Chess training – why playing alone isn’t enough

Work towards a goal

This article will try to give you some insight into a chessplayer’s everyday reality, and why playing tons of games simply won’t make you the best player you could be. And that’s what we want, isn’t it?

“Be the best version of yourself” 

Work towards a goal

is a well-known saying, and that’s the version I will try to encourage you to reach (at least within chess…) with this article!


Only playing games won’t cut it

I want to start by saying this:

Playing a lot of chess games will teach you a lot! Especially early on, pretty much each and every game will teach you something new!

Homework is needed

I know this from experience, and I could show you many, many (I’m not sure which number to put here, cause it could simply be anything!) examples of players who went from knowing nothing to becoming very good players with nothing but playing.

But, you need to do some “dirty work” as well. I know it’s not really as “fun” to sit down to study the game as it is to play it, but if we want to get better, that’s what it will take.

Where to start

This is a difficult one, and quite frankly, you can go many ways here. By reading this article, you probably know a few things about the game already. You know how the pieces work, their value, how time controls work, and you’re probably quite familiar with the checkmate.

What we need now is a sound playing repertoire. Depending on what level you’re at, you will probably want to immerse yourself in the following to different degrees. My suggestion is that the first topic you learn a few things about, is the opening.

This is simply because everything later in the game, happens…*dan, dan, dan!*…after the opening! So you need a sound opening and some criterias, if you will, to follow in the opening, to even have a game to play in the later stages.

If not…

Well, the chances are you might just get wasted by someone who has actually done their homework on this topic!

The opening

There are tons of ways to go about when trying to figure out the best way to start a chess game. That’s why I suggest – if you’re at a beginner level – you focus on 1.e4 being your first move. If you’re not familiar with the annotation, this means moving your e-pawn from the square e2 to e4 on the first move.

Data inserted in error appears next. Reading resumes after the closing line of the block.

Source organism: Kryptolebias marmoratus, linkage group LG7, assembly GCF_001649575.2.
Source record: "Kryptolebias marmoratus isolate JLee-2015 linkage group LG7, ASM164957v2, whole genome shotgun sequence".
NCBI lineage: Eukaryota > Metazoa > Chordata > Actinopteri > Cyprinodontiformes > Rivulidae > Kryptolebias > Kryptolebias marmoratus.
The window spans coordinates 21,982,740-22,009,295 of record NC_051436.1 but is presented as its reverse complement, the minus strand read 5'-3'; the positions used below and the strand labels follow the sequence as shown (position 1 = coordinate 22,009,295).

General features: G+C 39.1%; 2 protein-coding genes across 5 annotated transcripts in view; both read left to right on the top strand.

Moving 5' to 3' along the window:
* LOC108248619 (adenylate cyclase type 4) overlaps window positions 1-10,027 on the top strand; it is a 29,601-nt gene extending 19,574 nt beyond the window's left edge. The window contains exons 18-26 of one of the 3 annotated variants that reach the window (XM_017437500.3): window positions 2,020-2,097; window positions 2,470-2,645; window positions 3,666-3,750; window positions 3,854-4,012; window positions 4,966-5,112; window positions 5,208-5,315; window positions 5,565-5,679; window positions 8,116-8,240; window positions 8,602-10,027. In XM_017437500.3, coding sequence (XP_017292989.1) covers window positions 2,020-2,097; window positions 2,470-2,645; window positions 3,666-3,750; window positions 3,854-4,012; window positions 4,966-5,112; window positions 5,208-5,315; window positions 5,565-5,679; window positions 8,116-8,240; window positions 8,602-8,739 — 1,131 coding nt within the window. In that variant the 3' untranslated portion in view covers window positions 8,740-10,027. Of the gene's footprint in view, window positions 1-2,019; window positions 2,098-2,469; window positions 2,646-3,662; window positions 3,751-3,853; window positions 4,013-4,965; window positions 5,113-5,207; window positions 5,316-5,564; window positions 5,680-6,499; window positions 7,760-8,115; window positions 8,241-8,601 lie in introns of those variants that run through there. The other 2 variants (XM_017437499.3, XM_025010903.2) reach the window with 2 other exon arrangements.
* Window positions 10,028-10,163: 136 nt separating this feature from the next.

After this, you follow my advice from my other article about getting out of the blocks. Get more pieces out onto the board, and get your king to safety. This alone should ensure you have a decent game for at least quite a while.

Books or “books”

After this, you might want to start doing some actual study!

In the old days, we’d sit down at our own wooden chess table with a book. Here you’d find tips and guidelines for how to play the opening, where to put your pieces, and what the thought behind it was.

Although the philosophy is still the same, today we more often than not sit down at the computer, hence “books”. Easy and quick access, and most of us view this as our office or go-to-place already, so why not just do our chess training here as well?

Not only do we have access to more things through our computer, it’s also a lot faster! You can learn a lot more and a lot quicker here. There are many aspects you want to learn about the opening, and with opening trees, quizes, and so forth so easily accessible on your computer, I recommend this as your number 1 training ground.

Learning different openings

After a while – or maybe just right off the bat, depending on your hunger for the game – you will both want and need to expand your horizon. You need more weapons in your arsenal.

If you’re already an experienced player (I’ll let you decide what “experienced” means to you) when you read this, you might know a thing or two about 1.e4. At the beginner level it’s quite common to see these first moves:

1. e4      e5
2. Nf3    Nc6      (N means knight, simply because the K is…guess!…yep, the  king!)

From here there are many ways your game could continue. The most common way would be Bc4 (moving your bishop from f1 to c4). But you could also go Bb5. Or Nc3. Or d3…


As you can see, already after just a couple of moves, we could have a lot of different games already! So, this is where you need to study a bit (I’ll put it nicely, cause I’m a nice guy!), so that you come prepared for how to face different replies from your opponent. The thing in chess is, that if you’re opponent know the opening way better than you, there’s a decent chance they will get the upper hand right away.

We won’t dig too deep here – as the opportunities are pretty much unlimited (did you know they say there are more possible moves to a chess game than there are atoms in the universe? Wild!) – but of course there are tons of other openings too. We have just looked at the starting move 1.e4 in this article. Of course there are others as well, the most common being:

  • 1.d4
  • 1.Nf3
  • 1.c4

We will get into these in a later blog.